Meet Ashburn’s reality TV stars

Local reality television stars dish about their time in the spotlight.



Singer/songwriter and Berklee College of Music graduate

Appeared on NBC’s “America’s Got Talent,” NBC’s “The Voice,” Fox’s “The X-Factor,” and ABC’s “American Idol” 

Some might call Brandon Diaz the “king” of Ashburn reality stars. The Briar Woods High School grad first did “America’s Got Talent” when he was 12, “The Voice” and “The X-Factor” when he was 16 and then “American Idol” when he was 21, where he made it to the Hollywood rounds.

“I was so nervous – it was my first performance on Hollywood week, and just before I walked on, they called a bathroom break and all the judges and producers walked away,” recalled Diaz, 22. “And I’m standing there, and my nerves are getting worse. [Judges] Katy [Perry] and Luke [Bryan] walked right by me and then I feel Lionel [Ritchie]’s hand on my back and he says, ‘You got this,’ and it calmed everything down and I went out there and killed it.”

Sure enough, Diaz sailed into the top 24, but was eliminated when the contestant pool was cut to 14. 

Diaz recently graduated from the Berklee College of Music and is living in Los Angeles, working on his craft. He’s been writing music with friends and expects to release some new songs in the next few months.

Looking back on “Idol” and his other TV experiences, Diaz doesn’t regret a minute of it. “It allowed me to push myself — and I love pushing myself.”

—Chris Wadsworth



Creator and founder of GloveStix

Appeared on NBC’s “Today,” ABC’s “Shark Tank”

Krista Woods was a typical Ashburn mom, complaining about her kids’ smelly athletic shoes and equipment. But then Woods did something atypical: She developed a product that eliminates unpleasant odors, created a company, and then used reality TV to help her market her invention.


By now, many Ashburn residents are familiar with GloveStix, the anti-microbial sticks with moisture absorbing inserts that are placed in shoes and other sweaty clothing to inhibit bacteria growth and neutralize smells. Woods created GloveStix in 2015 and the following year, on a whim, she applied to be on the “Today” show’s “Next Big Thing” competition. She was selected as a finalist and pitched GloveStix live on morning network television.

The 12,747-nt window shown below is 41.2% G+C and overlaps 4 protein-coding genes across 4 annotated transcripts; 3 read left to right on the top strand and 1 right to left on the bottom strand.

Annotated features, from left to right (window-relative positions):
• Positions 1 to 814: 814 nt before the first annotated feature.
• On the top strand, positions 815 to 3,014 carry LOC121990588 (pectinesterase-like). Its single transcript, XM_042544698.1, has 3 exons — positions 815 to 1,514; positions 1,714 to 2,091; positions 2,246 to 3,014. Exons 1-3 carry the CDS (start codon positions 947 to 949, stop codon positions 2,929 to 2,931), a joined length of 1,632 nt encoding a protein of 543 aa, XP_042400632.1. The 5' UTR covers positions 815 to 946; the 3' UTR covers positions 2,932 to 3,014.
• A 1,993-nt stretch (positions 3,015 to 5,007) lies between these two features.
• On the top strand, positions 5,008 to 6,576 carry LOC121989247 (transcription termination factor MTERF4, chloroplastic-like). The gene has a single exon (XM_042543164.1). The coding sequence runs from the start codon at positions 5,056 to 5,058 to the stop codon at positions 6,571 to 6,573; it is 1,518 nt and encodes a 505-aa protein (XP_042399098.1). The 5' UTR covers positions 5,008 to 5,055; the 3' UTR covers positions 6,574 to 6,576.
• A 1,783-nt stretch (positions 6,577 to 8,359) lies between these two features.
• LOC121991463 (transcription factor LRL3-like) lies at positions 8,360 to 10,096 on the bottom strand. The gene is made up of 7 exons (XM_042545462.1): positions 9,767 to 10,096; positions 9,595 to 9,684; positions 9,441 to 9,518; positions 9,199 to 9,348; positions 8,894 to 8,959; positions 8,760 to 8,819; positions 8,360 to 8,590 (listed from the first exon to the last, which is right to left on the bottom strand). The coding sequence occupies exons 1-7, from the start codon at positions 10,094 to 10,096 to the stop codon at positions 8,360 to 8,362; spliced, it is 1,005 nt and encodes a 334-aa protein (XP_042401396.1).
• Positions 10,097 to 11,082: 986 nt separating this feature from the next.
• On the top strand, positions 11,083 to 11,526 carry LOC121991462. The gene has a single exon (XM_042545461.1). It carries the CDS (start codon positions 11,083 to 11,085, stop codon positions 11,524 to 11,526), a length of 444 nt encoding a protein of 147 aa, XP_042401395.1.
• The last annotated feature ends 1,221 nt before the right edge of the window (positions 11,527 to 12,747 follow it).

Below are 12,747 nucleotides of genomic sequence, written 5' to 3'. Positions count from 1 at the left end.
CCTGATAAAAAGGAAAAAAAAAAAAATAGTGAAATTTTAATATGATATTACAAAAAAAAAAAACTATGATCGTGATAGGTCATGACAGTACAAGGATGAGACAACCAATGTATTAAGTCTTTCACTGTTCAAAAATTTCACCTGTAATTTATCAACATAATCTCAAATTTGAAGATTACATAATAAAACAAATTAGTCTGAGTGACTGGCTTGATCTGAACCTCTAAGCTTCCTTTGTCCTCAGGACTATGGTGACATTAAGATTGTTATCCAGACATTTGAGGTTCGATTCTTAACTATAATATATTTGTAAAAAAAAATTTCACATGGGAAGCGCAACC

“I remember that moment like it was yesterday,” Woods said. “You’re standing behind these ‘Today’ show doors and they’re about to open up and you’re going to walk out there on live TV.  My entire body was shaking, armpits sweating. I’ve never been that nervous in my entire life. They started counting down — 20 seconds until the doors were going to open — and full blown panic set in. I told them, ‘Stop counting!’”

Despite the nerves, Woods did wonderfully and went on to win the competition. Her prize:  pitching her product live on the QVC shopping channel. 

Woods went on to appear on the popular reality entrepreneur show “Shark Tank” in 2017.  On air, she struck a deal for investment in her company by “sharks” Lori Greiner and Alex Rodriguez, but afterward, hiccups arose, and the deal was never executed.

Still, Woods says she would absolutely do her reality TV experiences again.  “One hundred times over. I take every opportunity I can to make people aware of my product and my story.”

—Chris Wadsworth



Realtor with Local Home Co.

Appeared on HGTV’s “House Hunters” 

In 2015, real estate agent and longtime Ashburn resident PJ Riner had clients — a couple looking for a local home — who were selected to be on the popular HGTV program “House Hunters.” As part of the process, Riner had to send in her own audition tape, to prove she was sufficiently upbeat and personable. She passed and soon found herself showing houses in and around Ashburn with a producer, a cameraman, a sound man and a production assistant in tow.

“After Day 1, I felt like I had been hit by a bus,” said Riner, who today is with the Local Home Co. in Ashburn. “When you’re going through 5,000-square-foot properties and it’s all ad-libbed and you have to remember everything you said because you’re going to re-do it over and over again. Due to sound issues and camera shots … you have to go up and down steps and go into rooms three or four times.”